I would like to show in this post that the WriterReaderPhaser is a variant of the Left-Right and is therefore, not a new synchronization primitive.
First of all, what is a "synchronization primitive"?
After some quick googling, here are the best definitions that I could come up with:
- "Languages and Compilers for Parallel Computing": IMO, this one seems a bit too strict.
- "Encyclopedia of algorithms": This one talks about primitives applied to wait-free consensus. Not sure it's generic enough to be used for a technique where some methods are wait-free and others are blocking.
- "Understanding the Linux Kernel": Although it is specific to the linux kernel, it seems the one that makes more sense.
- "Advanced Computer Architecture": This one seems to indicate that it's the algorithm the "synchronization primitive".
- "C# collections, a detailed presentation": This one has a longer list even though it is specific to C#
I'll let you make your own conclusions on what a "synchronization primitive" is.
In the meantime, let's try to get somewhere by doing a "Reductio ad absurdum", so please turn on your bulls41t detector!
The WriterReaderPhaser uses a new type of ReadIndicator with three counters and a special use of getAndSet()/atomic_exchange() operations. From a logical point of view this is an idea similar to the ingress/egress ReadIndicator, but there is some novelty in the way it is done, so lets say it is indeed a new ReadIndicator.
What if, applying a new ReadIndicator to an already existing concurrency mechanism is "a new synchronization primitive"?
If that is so, then Andreia and I have come up with many new synchronization primitives because we discovered (and re-discovered) several ReadIndicators, some of which are mentioned here.
We can then apply these ReadIndicators to existing mechanisms that use ReadIndicators, for example the three algorithms in the "NUMA-Aware reader-Writer Locks", which are C-RW-RP, C-RW-NP, and C-RW-WP. We've discovered at least three new ReadIndicators (CLQ+Array+finalizers, DCLC, LongAdderExt), so we can say that 3x3 gives us 9 new synchronization primitives.
If that's not enough, then consider that the Left-Right variants RV, NV and GT (with the ScalableGT ReadIndicator) also use different ReadIndicators, which means it's three more new synchronization primitives, giving us a total of 12 new synchronization primitives... uouuu that's great!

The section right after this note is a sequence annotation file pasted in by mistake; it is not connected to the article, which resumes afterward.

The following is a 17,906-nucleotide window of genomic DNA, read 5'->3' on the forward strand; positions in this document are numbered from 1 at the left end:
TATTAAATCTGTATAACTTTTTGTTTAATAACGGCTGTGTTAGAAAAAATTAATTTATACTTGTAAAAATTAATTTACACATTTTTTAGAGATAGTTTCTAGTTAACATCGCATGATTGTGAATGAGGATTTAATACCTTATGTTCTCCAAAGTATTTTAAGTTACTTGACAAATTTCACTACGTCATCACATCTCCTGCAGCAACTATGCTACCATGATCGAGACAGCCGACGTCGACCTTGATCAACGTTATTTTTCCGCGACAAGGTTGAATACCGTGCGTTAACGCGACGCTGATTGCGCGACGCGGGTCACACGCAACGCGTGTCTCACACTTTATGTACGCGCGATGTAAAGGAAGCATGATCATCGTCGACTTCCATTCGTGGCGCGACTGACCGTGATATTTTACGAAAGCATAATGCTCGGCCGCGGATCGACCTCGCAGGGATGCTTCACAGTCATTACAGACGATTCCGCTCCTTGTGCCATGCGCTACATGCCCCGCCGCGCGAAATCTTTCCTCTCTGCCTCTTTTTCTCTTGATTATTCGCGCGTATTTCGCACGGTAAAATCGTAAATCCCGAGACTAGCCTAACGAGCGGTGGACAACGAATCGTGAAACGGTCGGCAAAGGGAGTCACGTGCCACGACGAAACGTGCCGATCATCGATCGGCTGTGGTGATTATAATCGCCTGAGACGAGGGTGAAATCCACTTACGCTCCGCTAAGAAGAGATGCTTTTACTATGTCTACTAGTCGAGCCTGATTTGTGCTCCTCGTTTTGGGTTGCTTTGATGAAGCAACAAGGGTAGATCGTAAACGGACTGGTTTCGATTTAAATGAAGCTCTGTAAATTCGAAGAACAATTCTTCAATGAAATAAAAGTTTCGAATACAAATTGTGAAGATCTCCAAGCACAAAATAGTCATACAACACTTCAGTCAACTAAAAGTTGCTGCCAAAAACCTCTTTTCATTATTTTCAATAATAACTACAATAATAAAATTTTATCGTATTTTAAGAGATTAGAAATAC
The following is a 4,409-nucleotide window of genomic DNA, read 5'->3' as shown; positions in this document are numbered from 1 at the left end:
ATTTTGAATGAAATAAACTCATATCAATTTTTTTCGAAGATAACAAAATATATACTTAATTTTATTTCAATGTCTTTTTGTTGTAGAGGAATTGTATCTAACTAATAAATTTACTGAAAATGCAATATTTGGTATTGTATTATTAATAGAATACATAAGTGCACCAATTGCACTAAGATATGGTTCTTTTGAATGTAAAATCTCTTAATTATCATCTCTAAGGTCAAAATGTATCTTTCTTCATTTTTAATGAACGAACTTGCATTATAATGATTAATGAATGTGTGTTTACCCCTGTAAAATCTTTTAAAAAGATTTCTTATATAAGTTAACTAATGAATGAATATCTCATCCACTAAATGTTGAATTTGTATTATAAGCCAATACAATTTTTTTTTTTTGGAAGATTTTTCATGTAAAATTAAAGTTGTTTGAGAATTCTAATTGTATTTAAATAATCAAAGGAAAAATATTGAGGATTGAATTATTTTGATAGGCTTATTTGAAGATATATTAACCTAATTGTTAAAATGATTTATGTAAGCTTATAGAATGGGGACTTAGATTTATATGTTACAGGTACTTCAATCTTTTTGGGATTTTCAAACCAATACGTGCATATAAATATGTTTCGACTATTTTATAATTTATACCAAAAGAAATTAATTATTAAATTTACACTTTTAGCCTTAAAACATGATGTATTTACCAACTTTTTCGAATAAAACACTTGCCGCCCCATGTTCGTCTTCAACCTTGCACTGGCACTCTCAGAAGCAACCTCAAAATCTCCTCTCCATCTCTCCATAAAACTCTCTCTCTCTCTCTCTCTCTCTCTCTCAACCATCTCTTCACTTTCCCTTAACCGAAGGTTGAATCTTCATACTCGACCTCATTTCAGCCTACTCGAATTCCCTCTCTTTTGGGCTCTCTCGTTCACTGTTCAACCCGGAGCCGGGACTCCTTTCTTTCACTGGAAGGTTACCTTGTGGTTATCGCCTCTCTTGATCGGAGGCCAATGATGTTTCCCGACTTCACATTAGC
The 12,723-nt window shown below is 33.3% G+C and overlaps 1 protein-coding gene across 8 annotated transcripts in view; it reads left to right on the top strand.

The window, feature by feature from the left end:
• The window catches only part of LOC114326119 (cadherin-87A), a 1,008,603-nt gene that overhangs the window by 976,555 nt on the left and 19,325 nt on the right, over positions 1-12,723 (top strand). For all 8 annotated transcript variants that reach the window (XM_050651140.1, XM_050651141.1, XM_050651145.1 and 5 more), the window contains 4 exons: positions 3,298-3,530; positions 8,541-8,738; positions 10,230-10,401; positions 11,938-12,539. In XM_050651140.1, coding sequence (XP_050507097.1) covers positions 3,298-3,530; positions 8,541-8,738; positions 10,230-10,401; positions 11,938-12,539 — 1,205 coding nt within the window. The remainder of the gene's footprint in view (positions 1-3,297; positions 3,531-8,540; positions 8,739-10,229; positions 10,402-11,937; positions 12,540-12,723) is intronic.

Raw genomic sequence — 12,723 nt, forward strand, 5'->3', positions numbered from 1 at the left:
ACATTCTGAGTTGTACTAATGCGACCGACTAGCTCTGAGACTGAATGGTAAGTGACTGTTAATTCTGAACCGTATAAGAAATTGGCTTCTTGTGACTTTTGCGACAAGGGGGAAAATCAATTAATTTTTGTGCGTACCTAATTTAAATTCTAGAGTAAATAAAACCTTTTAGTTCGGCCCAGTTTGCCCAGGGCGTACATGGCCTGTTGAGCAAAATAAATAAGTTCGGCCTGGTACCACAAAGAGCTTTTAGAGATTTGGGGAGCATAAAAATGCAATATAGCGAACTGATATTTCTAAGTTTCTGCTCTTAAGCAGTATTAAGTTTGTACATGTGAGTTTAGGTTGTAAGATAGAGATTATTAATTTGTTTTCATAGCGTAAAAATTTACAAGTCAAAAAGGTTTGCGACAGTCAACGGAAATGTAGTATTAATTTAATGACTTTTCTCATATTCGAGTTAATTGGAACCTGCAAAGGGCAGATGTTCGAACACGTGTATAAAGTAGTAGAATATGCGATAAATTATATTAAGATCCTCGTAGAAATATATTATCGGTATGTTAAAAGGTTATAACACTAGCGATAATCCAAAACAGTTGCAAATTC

The WriterReaderPhaser uses a "role reversal" compared to Left-Right, where the threads doing modifications are calling arrive()/depart() on the ReadIndicators, and the thread doing read-and-write is calling togglerVersionAndScan().
What if, doing a role reversal of an existing concurrency mechanism is "a new synchronization primitive" ?
If that is so, then let me do role reversal on a Reader-Writer lock, where I do modifications inside the readLock()/readUnlock() block, and do read-only or read-and-write operations inside the writeLock()/writeUnlock() block.
If you need a concrete example, then think of multiple threads (acquiring the readlock) doing getAndAdd()/fetch_add() on an entry in an array of counters, and then one single thread (acquiring the writelock) wants a "snapshot view" of the array. Yes, it will be "blocking", but you can have multiple threads incrementing in the array simultaneously, which means it scales ok.
Moreover, we can apply the same kind of idea to an optimistic reader-writer lock (like StampedLock or seqlock), and even apply it to Double Instance Locking, thus providing lock-free properties to the threads incrementing entries in the array.
This gives a total of 3 new synchronization primitives that we've just discovered (plus all knows variants of all reader-writer locks?)!
One of the things about the WriterReaderPhaser is that it doesn't apply the same code to both instances.
What if, applying different user code within a synchronization primitive is a "new synchronization primitive"?
In the Left-Right paper we showed an example of how to apply it as generically as the user wants. Just look at Algorithms 12, 13, 14, 15 and 16.
For a concrete example of applying different code to the two instances, then just take a look at the LRLinkedListSingle (LROLLS) at this post we did a couple months before the WriterReaderPhaser was made public:
which shows a very different code is used before and after the toggleVersionAndScan(), for example in the add() function.
This means that if there is anything new about applying different code on the two instances, then we already came up with it long before the WriterReaderPhaser.
WriterReaderPhaser uses the same algorithm as Left-Right, but it changes the method names. Here is a translation table from one to the other:
writerCriticalSectionEnter() -> arrive()
writerCriticalSectionExit() -> depart()
readerLock() -> writersMutex.lock()
readerUnlock() -> writersMutex.unlock()
flipPhase() -> toggleVersionAndScan()
What if, changing the named of methods in a pre-existing synchronization primitives qualifies as a "new synchronization primitive"?
If that is so, then I can create a random letter generator to make random names for the five methods mentioned above. If I restrict myself to names with 10 characters with only letters (small and capitals), then this will give 52 "letters" raised to the power of (10 + 5) = 5.496 x 10^25
Holy cow, I've just invented 10^25 new synchronization primitives... amazing!
I hope the previous paragraphs were absurd enough to show the point.
Whether the Left-Right is a new synchronization primitive or not, may depend on the definition you chose from the multiple ones at the beginning of this post, but one thing is for certain, the WriterReaderPhaser is not a "new" synchronization primitive, because (at best) it's the same synchronization primitive as Left-Right, which was discovered several years ago.